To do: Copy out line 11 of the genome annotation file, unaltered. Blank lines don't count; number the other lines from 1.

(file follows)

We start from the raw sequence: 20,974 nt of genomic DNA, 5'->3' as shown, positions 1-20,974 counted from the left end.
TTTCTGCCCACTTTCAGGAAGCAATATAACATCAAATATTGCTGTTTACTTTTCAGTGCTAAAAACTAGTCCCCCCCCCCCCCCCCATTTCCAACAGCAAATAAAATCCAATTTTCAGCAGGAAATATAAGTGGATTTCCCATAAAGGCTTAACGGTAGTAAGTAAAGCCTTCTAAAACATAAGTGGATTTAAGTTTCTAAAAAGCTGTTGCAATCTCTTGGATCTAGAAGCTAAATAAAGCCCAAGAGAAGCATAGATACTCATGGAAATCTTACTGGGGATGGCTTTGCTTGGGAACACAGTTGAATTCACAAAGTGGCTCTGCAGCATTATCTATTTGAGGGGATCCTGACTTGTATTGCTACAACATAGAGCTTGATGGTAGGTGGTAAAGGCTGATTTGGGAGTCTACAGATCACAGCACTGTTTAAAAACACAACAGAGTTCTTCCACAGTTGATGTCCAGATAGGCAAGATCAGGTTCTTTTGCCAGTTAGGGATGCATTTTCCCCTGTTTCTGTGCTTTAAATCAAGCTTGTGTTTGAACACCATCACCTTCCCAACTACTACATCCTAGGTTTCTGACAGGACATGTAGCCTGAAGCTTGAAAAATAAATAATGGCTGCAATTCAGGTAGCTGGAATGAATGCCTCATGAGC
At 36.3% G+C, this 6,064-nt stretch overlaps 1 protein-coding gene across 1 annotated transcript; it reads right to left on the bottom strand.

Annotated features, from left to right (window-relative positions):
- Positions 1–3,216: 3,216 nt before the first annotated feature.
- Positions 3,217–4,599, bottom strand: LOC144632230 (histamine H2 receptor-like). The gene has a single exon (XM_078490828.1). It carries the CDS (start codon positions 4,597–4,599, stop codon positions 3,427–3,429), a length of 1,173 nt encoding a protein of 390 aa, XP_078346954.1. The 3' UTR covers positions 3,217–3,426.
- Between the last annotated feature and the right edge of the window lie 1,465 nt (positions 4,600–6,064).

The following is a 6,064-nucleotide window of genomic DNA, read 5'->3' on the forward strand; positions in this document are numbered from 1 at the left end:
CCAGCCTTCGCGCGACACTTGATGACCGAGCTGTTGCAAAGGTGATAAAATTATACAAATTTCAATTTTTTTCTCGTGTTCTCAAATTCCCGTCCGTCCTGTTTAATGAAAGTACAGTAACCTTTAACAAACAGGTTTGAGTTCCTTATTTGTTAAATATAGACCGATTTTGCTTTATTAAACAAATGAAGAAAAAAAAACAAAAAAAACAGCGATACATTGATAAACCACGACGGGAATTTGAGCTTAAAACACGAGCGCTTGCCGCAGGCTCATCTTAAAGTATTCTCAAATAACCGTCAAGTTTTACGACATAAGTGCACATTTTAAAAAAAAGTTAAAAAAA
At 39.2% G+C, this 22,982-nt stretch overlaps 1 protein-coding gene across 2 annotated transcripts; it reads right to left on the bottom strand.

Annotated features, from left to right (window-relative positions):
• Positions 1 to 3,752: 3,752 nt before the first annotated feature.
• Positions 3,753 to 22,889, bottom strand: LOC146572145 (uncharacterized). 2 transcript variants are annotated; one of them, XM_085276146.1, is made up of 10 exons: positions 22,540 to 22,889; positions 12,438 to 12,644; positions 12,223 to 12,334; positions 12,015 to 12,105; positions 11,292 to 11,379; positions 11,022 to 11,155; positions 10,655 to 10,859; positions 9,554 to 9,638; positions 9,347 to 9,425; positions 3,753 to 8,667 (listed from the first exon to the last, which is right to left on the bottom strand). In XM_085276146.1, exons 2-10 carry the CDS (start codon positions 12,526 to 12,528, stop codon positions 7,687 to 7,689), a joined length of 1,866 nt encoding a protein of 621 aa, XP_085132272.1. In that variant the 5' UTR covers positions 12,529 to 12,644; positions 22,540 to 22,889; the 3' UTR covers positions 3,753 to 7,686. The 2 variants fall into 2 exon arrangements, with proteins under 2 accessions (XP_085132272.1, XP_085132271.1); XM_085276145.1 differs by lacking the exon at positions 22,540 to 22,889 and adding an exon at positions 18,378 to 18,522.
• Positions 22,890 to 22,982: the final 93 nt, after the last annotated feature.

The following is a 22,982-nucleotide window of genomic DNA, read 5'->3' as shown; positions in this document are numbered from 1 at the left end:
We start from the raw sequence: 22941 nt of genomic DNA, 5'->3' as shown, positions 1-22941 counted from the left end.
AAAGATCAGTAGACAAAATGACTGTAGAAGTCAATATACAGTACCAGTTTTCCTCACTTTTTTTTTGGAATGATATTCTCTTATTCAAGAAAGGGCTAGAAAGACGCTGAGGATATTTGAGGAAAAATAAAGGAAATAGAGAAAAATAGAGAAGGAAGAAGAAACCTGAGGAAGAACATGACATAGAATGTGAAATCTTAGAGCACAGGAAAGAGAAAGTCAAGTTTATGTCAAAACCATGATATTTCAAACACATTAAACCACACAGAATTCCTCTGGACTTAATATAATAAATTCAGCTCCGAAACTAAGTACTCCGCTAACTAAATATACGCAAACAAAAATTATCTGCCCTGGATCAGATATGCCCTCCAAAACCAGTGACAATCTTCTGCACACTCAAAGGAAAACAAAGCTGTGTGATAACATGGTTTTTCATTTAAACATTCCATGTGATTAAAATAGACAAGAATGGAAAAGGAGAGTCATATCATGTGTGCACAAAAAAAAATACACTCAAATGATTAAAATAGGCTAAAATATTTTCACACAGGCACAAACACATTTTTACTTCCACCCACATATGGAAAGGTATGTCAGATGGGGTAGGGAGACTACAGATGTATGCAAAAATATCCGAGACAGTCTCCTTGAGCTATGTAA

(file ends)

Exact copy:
Annotated features, from left to right (window-relative positions):